I will try and make these PCZ comments as comprehensive as possible. First the usual metrics on evaluation based on market enterprise value: $65,000 per FBOE/day (flowing barrel of oil per day), $19.77 per BOE of reserves (proved only), $3.29 per MCFE, approximately 5X OCF. So, they're very cheap by all metrics save perhaps for the reserves evaluation where they are sort of cheap. Do they deserve to be cheap?
(1) appear to be prospect rich and advertize that they have 1.315 billion bbls. 1 P, 2.409 billion barrels 2P and 15 billion barrels 3P
(2) Cash flow is substantial and covers most of planned capex and a shelf offering for $4 billion of debt is in place covering next 24 months, therefore dilution is unlikely.
(3) Current debt of $3+ billion plus $4 billion would create a company with approximately 30% leverage which is acceptable to me but which will hurt evaluation in the eyes of the market. That means that 30% debt is useful longer term because it favors the business plan but it is a negative shorter term because it subtracts from evaluation in a market which is leverage-averse.
(4) Bulk of planned growth is in oil sands which is the prettiest girl at the dance according to the market.
(5) 250% Reserve replacement on a 2P basis
(6) 21 % annual production growth YOY '07:'06
(1) Reserve replacement on a 1P basis is, however, only 194 mmboe or 127% and is 85 mmboe reserve revisions--a very poor performance.
(2) The exploration program is, very nearly, a joke. A 17 well program at $350 mm of cost with very little found.
(3) Thus, to the extent that PCZ is actually prospect rich they are so only as a consequence of oil sands so far as this typist can figure. So many of your PCZ eggs are in just one basket.
(4) Ditto for projected OCF growth the bulk of which comes from oil sands.
(5) Despite oil sands development cost containment ideas developed by PCZ there is risk here.
(6) Oil sands returns long term are significantly dependent on $90 oil and $7 NG per their IRR charts. This is the most important thing to know about PCZ so I'll expand on the idea. I should have checked to determine the hedging on the NG requirement but I didn't have time as I'm working on a tight budget--bupkiss--for this project. What PCZ and the others are doing is partially mmbtu arbitrage. And they advertise that they are doing it at 12:1 when the natural ratio on an mmbtu basis is 6:1. If we return to the natural ratio for any reason in NA then PCZ's business plan is in for some considerable trouble to the extent that they have not insured supply of NG at fixed cost.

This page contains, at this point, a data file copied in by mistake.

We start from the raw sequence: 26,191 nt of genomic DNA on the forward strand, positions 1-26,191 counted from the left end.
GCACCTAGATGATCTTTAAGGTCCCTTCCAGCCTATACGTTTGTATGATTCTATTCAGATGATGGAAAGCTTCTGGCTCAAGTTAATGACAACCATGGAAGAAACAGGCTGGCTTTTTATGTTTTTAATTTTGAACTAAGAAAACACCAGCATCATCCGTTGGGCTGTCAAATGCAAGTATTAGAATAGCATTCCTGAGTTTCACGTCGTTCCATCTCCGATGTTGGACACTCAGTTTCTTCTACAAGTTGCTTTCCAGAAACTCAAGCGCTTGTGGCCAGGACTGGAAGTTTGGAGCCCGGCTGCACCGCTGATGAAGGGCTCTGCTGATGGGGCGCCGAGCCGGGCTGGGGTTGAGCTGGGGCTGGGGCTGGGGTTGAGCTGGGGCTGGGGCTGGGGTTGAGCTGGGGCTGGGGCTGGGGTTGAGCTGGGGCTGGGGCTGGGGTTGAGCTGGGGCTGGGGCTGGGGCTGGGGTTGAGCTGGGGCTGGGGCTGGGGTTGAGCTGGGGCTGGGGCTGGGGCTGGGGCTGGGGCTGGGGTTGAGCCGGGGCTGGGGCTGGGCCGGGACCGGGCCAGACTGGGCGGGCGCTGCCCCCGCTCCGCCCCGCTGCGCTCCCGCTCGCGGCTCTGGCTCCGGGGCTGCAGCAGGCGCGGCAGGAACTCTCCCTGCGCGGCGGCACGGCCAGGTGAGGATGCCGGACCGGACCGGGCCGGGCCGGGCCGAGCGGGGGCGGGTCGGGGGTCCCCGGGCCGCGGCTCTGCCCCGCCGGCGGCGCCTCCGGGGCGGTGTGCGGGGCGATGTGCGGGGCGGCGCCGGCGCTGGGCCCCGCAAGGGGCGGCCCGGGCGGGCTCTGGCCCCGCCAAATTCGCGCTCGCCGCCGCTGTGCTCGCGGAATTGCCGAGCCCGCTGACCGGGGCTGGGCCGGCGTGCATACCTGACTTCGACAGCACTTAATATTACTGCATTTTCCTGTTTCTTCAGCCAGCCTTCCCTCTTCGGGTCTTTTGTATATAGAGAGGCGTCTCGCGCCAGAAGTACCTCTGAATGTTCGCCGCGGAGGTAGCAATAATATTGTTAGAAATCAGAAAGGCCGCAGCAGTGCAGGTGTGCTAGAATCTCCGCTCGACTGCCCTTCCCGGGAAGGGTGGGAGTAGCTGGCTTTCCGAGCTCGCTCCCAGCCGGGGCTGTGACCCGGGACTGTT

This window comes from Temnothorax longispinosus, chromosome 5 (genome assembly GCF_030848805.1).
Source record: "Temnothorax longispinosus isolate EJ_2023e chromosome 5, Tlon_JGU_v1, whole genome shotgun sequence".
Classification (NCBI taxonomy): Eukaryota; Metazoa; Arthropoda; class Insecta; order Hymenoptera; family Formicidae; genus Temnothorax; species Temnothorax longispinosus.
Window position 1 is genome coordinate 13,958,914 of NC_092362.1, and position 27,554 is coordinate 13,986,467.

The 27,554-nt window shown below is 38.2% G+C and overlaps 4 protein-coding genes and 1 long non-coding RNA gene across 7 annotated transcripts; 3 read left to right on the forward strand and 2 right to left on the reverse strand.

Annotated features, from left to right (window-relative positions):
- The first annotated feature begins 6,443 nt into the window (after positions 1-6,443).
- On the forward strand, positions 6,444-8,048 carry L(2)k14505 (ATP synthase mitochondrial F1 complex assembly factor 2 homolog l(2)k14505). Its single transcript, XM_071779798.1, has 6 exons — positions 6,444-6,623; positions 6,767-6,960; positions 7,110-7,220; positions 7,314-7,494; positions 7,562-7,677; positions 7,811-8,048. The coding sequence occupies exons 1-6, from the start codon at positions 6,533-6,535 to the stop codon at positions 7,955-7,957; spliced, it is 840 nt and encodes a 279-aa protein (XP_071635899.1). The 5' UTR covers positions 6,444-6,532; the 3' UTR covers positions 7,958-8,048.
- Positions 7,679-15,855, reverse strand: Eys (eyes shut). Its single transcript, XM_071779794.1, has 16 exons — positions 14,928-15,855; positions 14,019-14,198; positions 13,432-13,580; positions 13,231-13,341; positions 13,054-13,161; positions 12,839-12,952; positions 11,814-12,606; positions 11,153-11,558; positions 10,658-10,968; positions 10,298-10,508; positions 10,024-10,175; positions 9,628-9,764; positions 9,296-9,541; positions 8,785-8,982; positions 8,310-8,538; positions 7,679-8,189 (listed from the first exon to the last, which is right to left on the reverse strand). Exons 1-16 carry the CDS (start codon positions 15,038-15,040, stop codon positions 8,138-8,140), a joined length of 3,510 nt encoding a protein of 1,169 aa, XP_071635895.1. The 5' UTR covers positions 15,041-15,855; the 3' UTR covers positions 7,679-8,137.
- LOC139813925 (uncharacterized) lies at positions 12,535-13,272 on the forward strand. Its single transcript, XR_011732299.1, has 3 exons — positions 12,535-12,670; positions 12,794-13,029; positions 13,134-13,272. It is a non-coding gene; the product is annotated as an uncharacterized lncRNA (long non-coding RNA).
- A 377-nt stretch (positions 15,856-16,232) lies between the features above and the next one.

(7) Downstream, which is 20% of the company will be a drag this year.
(8) PCZ could be a takeover candidate because of the metrics but the number of acquirors is fairly limited. Petrochina would be a logical acquiror if it could be managed.
If I were to sum it up, I would say that PCZ would be a very good long term investment if the market MMBTU basis remains at 10:1 or higher. Because many of the growth metrics at the company are based on very long term ideas a reasonable holder of the equity would very carefully watch the cost basis for development of reserves and production including NG during the next several years as this is the period when PCZ is most vulnerable to cost problems which could pose a threat to the business plan.
Finally, if someone knows from a 10K or other document about PCZ's ability to contain NG production costs in the oil sands over time would they kindly post the link or a reference?
Believe they produce 600mcf/d. Wouldn't this be a natural hedge for oil sands production costs, that is if their finding costs are reasonable and if the nat gas rises, they are indifferent if they are using the gas for oil production. Seems that I remember from my Suncor history, that was how they viewed it. Nat gas e and p was just a way to control that input.